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On the GWR V5 Mink, the CooperCraft solebars are sadly lacking the tucked-under side stanchions of the original, as the moulding was generic and found its way under their open wagon also. So an attempt has been made to replicated this detail on the solebars using Evergreen styrene strip, 0.01"x0.06" for the flat and 0.01"x0.02" for the web of the tee-section. Short lengths of 0.01"x0.02" were also used to represent the webs of the tucked-under parts, their corners will be lightly rounded off when they've been trimmed to length.

 

http://IMG-1085.jpg

 

http://IMG-1083.jpg

 

I haven't decided whether to try to include the rivets, it doesn't seem that noticeable that they're currently missing.

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  • 4 weeks later...

There's been very little progress at my modelling bench for several weeks, what with being away for work and a weekend break in lovely Lynton.

 

Most of the time I've managed to sneak has been devoted to the start of, or perhaps more accurately "false start" of, a batch scratch-build of GWR 3-plank opens, some of which will be finished to depict examples sold to South Wales railways - more of this when there's tangible progress. So far, the method I've always used to scribe planking detail has resulted in badly curled and unusable sides and ends. Admittedly, its a few years (25!) since I last scratchbuilt an open wagon, but I'm not sure what I've done differently/wrong. Anyway, investment in a "proper" scribing tool will hopefully yield some good results after a bit of practice.

 

However, just to prove I've not been totally idle, here is the V5 with its stanchions trimmed and shaped:

 

http://IMG-1092.jpg

 

http://IMG-1090.jpg

 

As you can see, the axleguards are still not correctly packed, there is still no brake gear or buffers, there is still no roof. Oh, well!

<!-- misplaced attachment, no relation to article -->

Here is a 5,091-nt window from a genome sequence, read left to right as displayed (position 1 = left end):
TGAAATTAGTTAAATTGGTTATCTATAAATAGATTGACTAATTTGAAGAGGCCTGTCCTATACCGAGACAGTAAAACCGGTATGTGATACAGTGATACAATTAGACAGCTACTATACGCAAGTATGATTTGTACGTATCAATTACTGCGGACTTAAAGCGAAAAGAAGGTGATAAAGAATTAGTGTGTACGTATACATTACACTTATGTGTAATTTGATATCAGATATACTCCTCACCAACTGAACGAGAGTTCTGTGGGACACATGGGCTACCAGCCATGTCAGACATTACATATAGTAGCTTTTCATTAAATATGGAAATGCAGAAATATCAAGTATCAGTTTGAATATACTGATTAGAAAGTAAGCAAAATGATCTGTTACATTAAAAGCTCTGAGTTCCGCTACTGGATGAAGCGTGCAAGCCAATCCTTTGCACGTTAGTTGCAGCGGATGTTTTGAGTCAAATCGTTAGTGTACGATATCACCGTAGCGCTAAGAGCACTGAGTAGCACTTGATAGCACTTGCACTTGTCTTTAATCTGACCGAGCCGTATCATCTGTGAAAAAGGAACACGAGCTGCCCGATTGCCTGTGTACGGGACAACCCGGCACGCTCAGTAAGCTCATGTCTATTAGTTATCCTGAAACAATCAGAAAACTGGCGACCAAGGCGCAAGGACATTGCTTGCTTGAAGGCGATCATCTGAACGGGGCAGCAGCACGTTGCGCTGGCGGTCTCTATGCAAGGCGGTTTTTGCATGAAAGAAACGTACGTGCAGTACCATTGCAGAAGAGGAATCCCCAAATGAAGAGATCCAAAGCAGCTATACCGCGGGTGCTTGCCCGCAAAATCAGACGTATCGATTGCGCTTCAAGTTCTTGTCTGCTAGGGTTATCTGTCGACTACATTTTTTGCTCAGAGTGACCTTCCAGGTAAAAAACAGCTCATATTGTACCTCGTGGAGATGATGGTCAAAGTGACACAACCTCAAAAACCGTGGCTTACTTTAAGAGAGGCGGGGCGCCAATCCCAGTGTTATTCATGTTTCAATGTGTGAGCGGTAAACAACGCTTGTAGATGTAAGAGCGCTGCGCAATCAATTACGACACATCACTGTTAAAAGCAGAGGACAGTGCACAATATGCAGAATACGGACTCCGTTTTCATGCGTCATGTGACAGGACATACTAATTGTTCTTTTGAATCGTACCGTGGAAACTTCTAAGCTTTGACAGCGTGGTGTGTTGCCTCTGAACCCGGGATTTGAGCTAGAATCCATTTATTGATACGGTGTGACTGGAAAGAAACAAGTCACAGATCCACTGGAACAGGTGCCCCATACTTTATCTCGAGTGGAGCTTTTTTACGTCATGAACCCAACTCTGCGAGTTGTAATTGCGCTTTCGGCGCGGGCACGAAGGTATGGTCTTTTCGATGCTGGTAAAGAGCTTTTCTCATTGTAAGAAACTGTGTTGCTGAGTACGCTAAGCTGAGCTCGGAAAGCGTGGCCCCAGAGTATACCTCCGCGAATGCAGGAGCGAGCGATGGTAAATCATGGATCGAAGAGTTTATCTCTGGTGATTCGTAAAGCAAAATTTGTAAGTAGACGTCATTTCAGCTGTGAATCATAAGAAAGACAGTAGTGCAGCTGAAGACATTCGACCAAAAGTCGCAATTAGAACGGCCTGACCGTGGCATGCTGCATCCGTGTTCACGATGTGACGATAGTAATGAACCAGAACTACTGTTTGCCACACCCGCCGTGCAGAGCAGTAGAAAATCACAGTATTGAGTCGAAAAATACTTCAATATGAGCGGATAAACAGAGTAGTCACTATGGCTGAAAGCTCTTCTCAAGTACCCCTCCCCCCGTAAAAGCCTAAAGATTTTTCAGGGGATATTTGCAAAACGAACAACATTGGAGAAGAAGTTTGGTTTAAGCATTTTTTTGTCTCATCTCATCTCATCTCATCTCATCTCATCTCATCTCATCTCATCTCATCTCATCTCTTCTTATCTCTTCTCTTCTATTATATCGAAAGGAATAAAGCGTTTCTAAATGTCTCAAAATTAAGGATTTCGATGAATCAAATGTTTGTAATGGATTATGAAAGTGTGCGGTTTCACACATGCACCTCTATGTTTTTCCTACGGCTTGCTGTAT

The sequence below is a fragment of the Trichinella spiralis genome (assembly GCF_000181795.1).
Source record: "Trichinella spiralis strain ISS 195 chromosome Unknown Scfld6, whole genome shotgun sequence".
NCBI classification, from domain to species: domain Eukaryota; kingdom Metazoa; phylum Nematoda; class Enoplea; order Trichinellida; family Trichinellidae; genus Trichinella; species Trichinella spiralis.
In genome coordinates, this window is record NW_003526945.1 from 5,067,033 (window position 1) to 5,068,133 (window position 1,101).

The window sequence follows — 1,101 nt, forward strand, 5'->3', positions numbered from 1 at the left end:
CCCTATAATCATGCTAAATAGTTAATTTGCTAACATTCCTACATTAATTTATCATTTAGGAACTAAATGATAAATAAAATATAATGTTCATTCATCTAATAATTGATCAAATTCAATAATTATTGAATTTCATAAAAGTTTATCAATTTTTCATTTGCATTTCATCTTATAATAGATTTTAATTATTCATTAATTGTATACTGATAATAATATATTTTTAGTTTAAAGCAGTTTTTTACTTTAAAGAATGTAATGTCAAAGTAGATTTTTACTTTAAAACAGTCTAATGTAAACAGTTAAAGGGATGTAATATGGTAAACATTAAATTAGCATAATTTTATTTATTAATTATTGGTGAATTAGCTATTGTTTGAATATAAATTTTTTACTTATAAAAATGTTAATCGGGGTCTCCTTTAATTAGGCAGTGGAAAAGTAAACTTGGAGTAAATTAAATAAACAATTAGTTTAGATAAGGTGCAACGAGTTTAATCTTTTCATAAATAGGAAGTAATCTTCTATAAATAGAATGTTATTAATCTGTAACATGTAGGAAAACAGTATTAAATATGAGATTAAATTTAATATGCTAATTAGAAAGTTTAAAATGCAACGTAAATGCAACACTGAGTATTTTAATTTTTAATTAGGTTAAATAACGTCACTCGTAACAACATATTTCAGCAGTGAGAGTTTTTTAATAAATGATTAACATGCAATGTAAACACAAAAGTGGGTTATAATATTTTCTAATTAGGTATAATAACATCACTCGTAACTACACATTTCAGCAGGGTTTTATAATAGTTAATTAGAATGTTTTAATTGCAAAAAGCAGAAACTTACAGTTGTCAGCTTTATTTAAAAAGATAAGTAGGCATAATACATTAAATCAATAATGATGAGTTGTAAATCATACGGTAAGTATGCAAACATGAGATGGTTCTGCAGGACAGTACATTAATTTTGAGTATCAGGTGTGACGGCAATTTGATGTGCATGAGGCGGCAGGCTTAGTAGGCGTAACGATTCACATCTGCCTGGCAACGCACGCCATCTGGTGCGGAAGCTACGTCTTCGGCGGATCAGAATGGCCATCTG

Cheers,

 

Mark

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Well, my new scriber tool arrived in very short order indeed, and I've been playing at scribing planks on a new batch of GWR 3-plank opens. I'm really rather pleased with the results so far, and itching to press on. Here's what I've managed so far.

 

Each strip is long enough for 2 x sides and 2 x ends, scribed on the outside for the three planks and the curb rail, with just the top two planks being scribed on the inside: 

 

http://IMG-1342.jpg

 

http://IMG-1345.jpg

 

The planks should be a scale 7 inches deep, i.e. 2.33mm in 4mm/1ft scale. However, I've deliberately made the top plank wider at 2.66mm deep to allow for sanding the sides and ends level after assembly. The wide strip below the curb rail will be removed from the sides, for the ends I haven't yet decided how best to tackle the channel-section headstocks, so I may cut this strip to the width of the headstock and file it into a channel at either end, or I may cut it off and use Evergreen channel instead. In the meantime, it's useful for handling purposes!

 

Here, I've scribed in the lengths of the sides and ends, and added the door outline to both sides:

 

http://IMG-1346.jpg

 

http://IMG-1347.jpg

 

At the moment there are enough sets for nine wagons. One of them did suffer from a slight slip of the scriber while marking the door outline and, if built, may end up as a wreck parked in a siding, but I guess that's not a bad outcome! I wasn't planning on building them all anyway, I just wanted to be sure I had enough spares if I make a muck of one or two!